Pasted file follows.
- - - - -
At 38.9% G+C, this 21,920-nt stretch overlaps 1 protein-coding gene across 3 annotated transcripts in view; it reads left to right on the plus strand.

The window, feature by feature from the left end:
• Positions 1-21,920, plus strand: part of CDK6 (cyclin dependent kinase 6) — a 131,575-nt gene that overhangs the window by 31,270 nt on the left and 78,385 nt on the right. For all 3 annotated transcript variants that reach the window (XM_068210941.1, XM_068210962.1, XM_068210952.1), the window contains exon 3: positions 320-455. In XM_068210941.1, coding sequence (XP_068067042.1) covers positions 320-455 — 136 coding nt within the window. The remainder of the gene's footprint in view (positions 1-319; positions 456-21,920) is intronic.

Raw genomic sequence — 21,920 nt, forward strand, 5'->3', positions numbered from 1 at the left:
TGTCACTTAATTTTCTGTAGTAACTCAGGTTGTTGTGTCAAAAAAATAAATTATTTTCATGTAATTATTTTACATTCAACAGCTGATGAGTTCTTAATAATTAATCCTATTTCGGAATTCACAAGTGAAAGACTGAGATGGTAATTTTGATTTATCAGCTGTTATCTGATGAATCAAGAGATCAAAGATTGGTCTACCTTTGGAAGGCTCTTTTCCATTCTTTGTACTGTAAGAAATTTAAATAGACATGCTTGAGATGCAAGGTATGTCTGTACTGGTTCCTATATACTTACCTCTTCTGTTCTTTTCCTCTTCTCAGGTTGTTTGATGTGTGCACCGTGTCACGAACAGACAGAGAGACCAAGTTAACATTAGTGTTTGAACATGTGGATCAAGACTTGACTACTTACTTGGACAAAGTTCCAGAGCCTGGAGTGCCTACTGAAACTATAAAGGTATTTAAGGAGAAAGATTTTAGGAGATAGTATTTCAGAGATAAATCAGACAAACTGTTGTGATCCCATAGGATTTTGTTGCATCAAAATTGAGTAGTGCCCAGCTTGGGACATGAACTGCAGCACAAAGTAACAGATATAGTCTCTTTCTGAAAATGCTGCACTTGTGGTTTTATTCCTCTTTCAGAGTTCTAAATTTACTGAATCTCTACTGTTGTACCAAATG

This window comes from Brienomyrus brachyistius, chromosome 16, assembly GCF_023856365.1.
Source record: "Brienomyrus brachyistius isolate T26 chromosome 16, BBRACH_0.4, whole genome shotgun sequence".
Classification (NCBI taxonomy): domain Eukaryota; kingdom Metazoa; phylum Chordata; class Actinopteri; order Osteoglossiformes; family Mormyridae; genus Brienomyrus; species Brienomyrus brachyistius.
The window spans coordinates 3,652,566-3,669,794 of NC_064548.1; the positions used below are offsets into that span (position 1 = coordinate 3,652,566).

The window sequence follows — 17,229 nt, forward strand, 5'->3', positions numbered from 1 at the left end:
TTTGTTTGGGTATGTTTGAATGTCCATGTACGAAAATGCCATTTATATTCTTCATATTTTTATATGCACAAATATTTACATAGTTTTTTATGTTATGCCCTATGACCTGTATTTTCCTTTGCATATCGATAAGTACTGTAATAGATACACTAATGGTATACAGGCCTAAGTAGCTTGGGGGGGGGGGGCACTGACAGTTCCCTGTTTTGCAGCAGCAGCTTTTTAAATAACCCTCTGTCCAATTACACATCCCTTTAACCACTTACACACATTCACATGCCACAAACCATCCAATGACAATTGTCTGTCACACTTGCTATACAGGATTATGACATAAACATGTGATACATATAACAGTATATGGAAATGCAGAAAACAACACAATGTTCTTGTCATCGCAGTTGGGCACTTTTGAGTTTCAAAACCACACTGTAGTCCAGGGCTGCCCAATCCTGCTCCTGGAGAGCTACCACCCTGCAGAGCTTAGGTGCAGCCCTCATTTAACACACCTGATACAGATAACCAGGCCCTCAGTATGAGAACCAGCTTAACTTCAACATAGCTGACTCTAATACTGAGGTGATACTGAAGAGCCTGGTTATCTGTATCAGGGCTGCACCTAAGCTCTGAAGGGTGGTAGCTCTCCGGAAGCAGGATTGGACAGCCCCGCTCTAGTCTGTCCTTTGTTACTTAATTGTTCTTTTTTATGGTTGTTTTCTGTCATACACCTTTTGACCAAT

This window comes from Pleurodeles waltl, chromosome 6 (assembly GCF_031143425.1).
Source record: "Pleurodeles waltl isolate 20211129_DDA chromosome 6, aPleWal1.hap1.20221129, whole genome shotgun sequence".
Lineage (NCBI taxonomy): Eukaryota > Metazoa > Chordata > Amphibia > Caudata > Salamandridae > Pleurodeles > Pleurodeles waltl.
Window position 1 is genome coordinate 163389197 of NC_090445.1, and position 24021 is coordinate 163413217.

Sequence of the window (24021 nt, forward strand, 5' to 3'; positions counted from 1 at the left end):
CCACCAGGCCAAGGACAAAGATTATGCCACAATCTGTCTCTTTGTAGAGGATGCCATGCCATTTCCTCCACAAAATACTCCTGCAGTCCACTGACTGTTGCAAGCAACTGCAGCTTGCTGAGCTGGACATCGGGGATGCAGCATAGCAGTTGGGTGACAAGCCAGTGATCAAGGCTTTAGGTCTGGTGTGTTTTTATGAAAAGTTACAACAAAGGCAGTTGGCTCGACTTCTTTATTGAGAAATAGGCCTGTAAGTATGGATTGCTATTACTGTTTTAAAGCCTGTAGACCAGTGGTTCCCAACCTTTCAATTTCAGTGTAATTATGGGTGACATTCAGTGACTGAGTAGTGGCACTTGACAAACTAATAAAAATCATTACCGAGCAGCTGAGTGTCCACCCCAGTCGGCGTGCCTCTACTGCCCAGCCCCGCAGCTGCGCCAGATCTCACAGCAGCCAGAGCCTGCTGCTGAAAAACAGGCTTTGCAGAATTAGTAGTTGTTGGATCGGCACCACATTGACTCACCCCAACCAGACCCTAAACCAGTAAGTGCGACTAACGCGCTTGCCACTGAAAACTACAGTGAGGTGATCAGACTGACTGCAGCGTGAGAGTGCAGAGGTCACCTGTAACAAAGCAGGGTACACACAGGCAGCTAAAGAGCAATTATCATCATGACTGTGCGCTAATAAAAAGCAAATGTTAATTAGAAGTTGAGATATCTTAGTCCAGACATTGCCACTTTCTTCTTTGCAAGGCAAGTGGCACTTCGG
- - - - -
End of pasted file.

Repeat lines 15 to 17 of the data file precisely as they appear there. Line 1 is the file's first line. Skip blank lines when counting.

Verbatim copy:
Window position 1 is genome coordinate 163389197 of NC_090445.1, and position 24021 is coordinate 163413217.

Sequence of the window (24021 nt, forward strand, 5' to 3'; positions counted from 1 at the left end):
CCACCAGGCCAAGGACAAAGATTATGCCACAATCTGTCTCTTTGTAGAGGATGCCATGCCATTTCCTCCACAAAATACTCCTGCAGTCCACTGACTGTTGCAAGCAACTGCAGCTTGCTGAGCTGGACATCGGGGATGCAGCATAGCAGTTGGGTGACAAGCCAGTGATCAAGGCTTTAGGTCTGGTGTGTTTTTATGAAAAGTTACAACAAAGGCAGTTGGCTCGACTTCTTTATTGAGAAATAGGCCTGTAAGTATGGATTGCTATTACTGTTTTAAAGCCTGTAGACCAGTGGTTCCCAACCTTTCAATTTCAGTGTAATTATGGGTGACATTCAGTGACTGAGTAGTGGCACTTGACAAACTAATAAAAATCATTACCGAGCAGCTGAGTGTCCACCCCAGTCGGCGTGCCTCTACTGCCCAGCCCCGCAGCTGCGCCAGATCTCACAGCAGCCAGAGCCTGCTGCTGAAAAACAGGCTTTGCAGAATTAGTAGTTGTTGGATCGGCACCACATTGACTCACCCCAACCAGACCCTAAACCAGTAAGTGCGACTAACGCGCTTGCCACTGAAAACTACAGTGAGGTGATCAGACTGACTGCAGCGTGAGAGTGCAGAGGTCACCTGTAACAAAGCAGGGTACACACAGGCAGCTAAAGAGCAATTATCATCATGACTGTGCGCTAATAAAAAGCAAATGTTAATTAGAAGTTGAGATATCTTAGTCCAGACATTGCCACTTTCTTCTTTGCAAGGCAAGTGGCACTTCGG